: Ease of Effort in Jacks



ruffy
07-21-13, 09:29 PM
I wonder if someone could verify what makes sense to me, but
I ask anyways because sometimes nature has a way of defying
human sense.

I bought a jack with a 2-ton capacity and found it quite hard
to pump up that jack. It happened to be a rather cheap trolley jack.
The going was tough.

I will return it it for either a bottle jack or perhaps an aluminum
"double-pump" jack.

Anyhow, here's my question: If I buy a jack, either trolley or bottle,
and replace that jack with an equivalent one of higher load capacity,
will that translate into an EASIER LIFT EFFORT on my part?

I would think so - but I never yet put my hunch to a test.

Stingroo
07-21-13, 09:35 PM
Well, yes and no.

Yes, because a higher capacity jack will have a longer handle, so the distance from the fulcrum (this case, the plate of the jack) against the car will be longer, so less force is required to push it.

Double pump jacks will have more hydraulics to assist you, but the longer handle is the biggest draw of a large floor jack, really.

Ranger
07-21-13, 09:48 PM
The handle length is one thing, but the pump size and valving will also make a difference. This is one of those cases where your DO get what you pay for.

If by "trolley" jack, you mean floor jack, I think you'll get more use out of it than a bottle jack.

Submariner409
07-21-13, 09:56 PM
Bottle jacks are great for lifting something that's already 10" - 14" off the garage floor. A floor (trolley) jack with a minimum clearance of 3.5" to 4" is the cat's meow .................. Handle length is the ticket - "Give me a lever long enough and strong enough and a fulcrum - and I will move Earth." (Google it)

ruffy
07-21-13, 10:02 PM
Double pump action aside now, if the length of the handle is all that makes the
difference, I could just as well use a plumber's pipe as a sleeve and thereby extend
the size of my floor jack's handle.

Are you saying the higher capacity pumps, of equal lever length, still require
the same effort?

Ranger, what do you mean by "valving", and "pump size"?

MoistCabbage
07-21-13, 10:07 PM
The handle is not the ONLY thing that makes a difference, it's just one factor.

Valving and pump size, as in the hydraulic pump part of the jack, the part that does the work. Some jacks will lift slower, but require less effort. Some will lift quicker, but require more effort.

ruffy
07-21-13, 10:10 PM
Thanks fellows.

amunderdog
07-21-13, 10:29 PM
Air over hydraulic for the win :)

EcSTSatic
07-22-13, 09:03 AM
IMO, just look for a good quality floorjack. One that the actuator seals will hold up and has a decent length handle. The difference in jacking effort is trivial for a healthy shade tree mechanic.

The-Dullahan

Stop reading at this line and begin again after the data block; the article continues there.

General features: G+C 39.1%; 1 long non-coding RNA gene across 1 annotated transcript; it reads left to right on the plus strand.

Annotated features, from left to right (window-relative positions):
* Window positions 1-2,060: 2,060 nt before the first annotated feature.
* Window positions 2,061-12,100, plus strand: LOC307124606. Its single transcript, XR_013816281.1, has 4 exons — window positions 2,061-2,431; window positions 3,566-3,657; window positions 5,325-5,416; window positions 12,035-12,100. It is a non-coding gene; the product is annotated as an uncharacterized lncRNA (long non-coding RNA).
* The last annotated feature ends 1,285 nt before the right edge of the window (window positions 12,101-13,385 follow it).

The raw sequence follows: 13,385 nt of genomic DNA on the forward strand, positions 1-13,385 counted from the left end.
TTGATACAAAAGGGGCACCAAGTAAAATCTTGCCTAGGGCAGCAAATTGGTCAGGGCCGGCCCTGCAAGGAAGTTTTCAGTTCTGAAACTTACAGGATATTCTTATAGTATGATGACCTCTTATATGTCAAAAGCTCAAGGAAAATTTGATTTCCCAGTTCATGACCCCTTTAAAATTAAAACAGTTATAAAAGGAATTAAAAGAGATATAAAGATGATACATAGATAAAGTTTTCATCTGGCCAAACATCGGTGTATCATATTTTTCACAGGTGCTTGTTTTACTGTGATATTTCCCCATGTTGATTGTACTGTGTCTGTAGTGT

07-22-13, 07:08 PM
Leverage. In my perception, nothing beats a good trolley (floor) jack (unless you're civilized enough to simply use a four-point lift, but those take longer and are excessive for some jobs). When shopping for a jack, I would acquire a good trolley jack with a long enough handle as to attain good leverage. Many of the smaller, store bought ones have long handles which must be assembled from multiple pieces when taken out of the carrier. Likewise, you can get a length of steel pipe of proper diameter and use it as a handle or an extension of the handle for any jack that does not already have a long enough handle


Air over hydraulic for the win :)

Last time I needed a car lifted, I did it by hand. Not advising it for everyone, but it is the least expensive/most reliable method.

Hoosier Daddy
07-22-13, 08:03 PM
Last time I needed a car lifted, I did it by hand. Not advising it for everyone, but it is the least expensive/most reliable method.
https://www.youtube.com/watch?v=MOHVSi65bPk#t=36m38s

(https://www.youtube.com/watch?v=MOHVSi65bPk#t=36m38s)

dkozloski
07-22-13, 11:25 PM
I bought a floor jack at NAPA that is two speed. One speed runs it up quickly until it makes contact with the lift point and then the next speed allows your grandmother to jack it up the rest of the way. You get what you pay for. Buy a cheap jack and give the rest of your money to the medical profession.

orconn
07-22-13, 11:42 PM
Believe me, Ruffy, Koz knows of what he speaks. We don't call him the guru of the Arctic Circle for nothing! So he makes his grandmother crawl under cars, he does buy her good, easy to use jacks!

Stingroo
07-23-13, 01:42 AM
I SCORED my floor jack with a pair of jack stands on Craigslist for $40 from some not-too-bright guy.

He had a Miata, and a 3-ton floor jack. I asked why he was selling it, and he said it was too big to fit under the car, but otherwise new. I asked why he didn't get a two ton jack, and he said "Well, the car is more than 2000 pounds."

I quickly inspected its hydraulics, paid my money, and disappeared.

Aron9000
07-23-13, 03:07 AM
Hahahahaha!!!! Sounds about like me trying to jack up my old Z28 Camaro. To lift it at the K-member, yes the jack would fit under there, but then there was nowhere for the handle to go, with that long overhang it would hit the bumper. Had to drive it on ramps, then lift it, then ALWAYS put jack stands under it. I hate my cheap jack, it makes all kinds of weird squeaking noises when you start to fully extend it and the effort goes WAY UP at the top of the range. Which is why I usually use my ramps unless I need to take the wheels off.

dkozloski
07-23-13, 02:51 PM
Believe me, Ruffy, Koz knows of what he speaks. We don't call him the guru of the Arctic Circle for nothing! So he makes his grandmother crawl under cars, he does buy her good, easy to use jacks!Both my grandmothers have been dead for at least 70 years. I have the disabled neighbor lady jack up my vehicles for me. She appreciates the efficient jack I bought.